The Ties that Bind South Korea and USA
The relationship between South Korea and the USA
South Korea and USA have been allies for more than seven decades. Since being assisted and saved from total collapse by the former during the three-year long Korean War in the early 1950s, the latter has seen much progress (economy, politics, and military forces) on their end. Let’s take a look into the relationship between the two countries and see its current state.
The United States considers South Korea as one of their most important economic and strategic Asian partners. The US-ROK (or Republic of Korea, which South Korea is official known as) Mutual Defense Treaty and the Korea-US Free Trade Agreement (KORUS FTA) are testaments to this partnership. The former allows the US to assist South Korea in defense matters. Over 20,000 American troops are stationed around the country; the military forces of both nations participate in joint trainings and are well-integrated.
On the other hand, the latter has allowed the economies of both South Korea and the USA to grow. Keep in mind that South Korea is among one of the US’s largest trading partners (at number 7) and the United States is the ROK’s second largest trading partner, ranking behind China.
The USA and South Korea are also partners in politics. Over the years, both countries have cooperated in combating traditional and non-traditional issues, such as piracy, terrorism, and North Korean threats.
It can be said that the USA–South Korea relations was at its strongest from 2009 to late 2016. The alliance between both nations has enabled them to keep their ties firm despite facing a challenging threat from the North Korean capital of Pyongyang.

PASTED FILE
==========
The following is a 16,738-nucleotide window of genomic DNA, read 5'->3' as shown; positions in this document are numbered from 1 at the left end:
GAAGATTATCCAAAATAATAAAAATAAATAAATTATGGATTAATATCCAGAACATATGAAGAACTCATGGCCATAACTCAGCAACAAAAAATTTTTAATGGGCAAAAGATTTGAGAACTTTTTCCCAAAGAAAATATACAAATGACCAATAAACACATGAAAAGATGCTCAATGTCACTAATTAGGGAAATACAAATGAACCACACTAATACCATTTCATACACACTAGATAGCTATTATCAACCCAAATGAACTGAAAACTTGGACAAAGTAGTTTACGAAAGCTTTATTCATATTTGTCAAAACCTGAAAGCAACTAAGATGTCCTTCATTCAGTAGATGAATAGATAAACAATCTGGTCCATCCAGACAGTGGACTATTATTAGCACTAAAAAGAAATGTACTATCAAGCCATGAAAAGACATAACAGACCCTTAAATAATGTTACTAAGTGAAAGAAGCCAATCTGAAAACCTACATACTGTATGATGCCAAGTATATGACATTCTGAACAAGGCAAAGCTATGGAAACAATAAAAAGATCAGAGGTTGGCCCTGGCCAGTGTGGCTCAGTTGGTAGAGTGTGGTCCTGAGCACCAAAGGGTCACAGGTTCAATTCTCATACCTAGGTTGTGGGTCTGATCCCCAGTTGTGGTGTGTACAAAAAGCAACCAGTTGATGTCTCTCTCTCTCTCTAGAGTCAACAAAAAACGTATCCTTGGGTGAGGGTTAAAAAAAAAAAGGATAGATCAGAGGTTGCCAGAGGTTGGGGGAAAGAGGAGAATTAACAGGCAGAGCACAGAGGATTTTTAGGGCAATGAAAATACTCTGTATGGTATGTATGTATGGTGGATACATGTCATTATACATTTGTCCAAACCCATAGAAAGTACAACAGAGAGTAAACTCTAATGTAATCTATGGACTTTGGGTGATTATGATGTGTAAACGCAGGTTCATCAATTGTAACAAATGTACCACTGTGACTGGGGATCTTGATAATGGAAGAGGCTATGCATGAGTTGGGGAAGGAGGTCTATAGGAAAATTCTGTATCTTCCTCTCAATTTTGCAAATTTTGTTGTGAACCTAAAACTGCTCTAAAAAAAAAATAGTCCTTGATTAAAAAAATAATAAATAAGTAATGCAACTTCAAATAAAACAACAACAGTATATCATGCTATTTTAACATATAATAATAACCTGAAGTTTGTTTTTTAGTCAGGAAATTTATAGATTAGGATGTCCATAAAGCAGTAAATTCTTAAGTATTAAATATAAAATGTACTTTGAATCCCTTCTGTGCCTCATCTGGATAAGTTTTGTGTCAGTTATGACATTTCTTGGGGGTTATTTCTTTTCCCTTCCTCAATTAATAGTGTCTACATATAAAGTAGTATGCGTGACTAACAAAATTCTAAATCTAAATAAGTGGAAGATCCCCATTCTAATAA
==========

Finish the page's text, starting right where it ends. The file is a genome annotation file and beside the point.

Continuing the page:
However, since both countries underwent major political changes in 2017, it’s safe to say that the relationship between South Korea and USA has changed. Although their alliance still stands, statements made by current US president Donald Trump may leave a room of doubt for some. Apart from him threatening to withdraw from the KORUS FTA, he was also adamant about Seoul paying for THAAD (a missile defense system deployed in the South Korean capital by the US). On top of that, he also criticized the South’s proposal of peace talks with North Korea. In response, South Korean president Moon Jae-in was firm in his stance for a diplomatic and peaceful solution.
Changes aside, the relations between South Korea and the United States remains to be as firm as it was during its formation. There’s no doubt many around the world will continue to watch over their alliance as it progresses over time.
Questions and discussions on the topic are highly encouraged. Feel free to leave a comment below or leave me a message on Facebook, Twitter, and Goodreads. Read more about Korea and its culture, in Dennis Ottley’s book, Remembering: (Korea: 1950–1953).
Sang-hun, Choe. 2017. “Allies for 67 Years, U.S. and South Korea Split over North Korea.” The New York Times, September 4. Accessed February 14, 2018. https://www.nytimes.com/2017/09/04/world/asia/north-korea-nuclear-south-us-alliance.html.
EveryCRSReport. 2010. “U.S.-South Korea Relations.” Last modified August 4, 2017. Accessed February 14, 2018. https://www.everycrsreport.com/reports/R41481.html#_Toc490059901.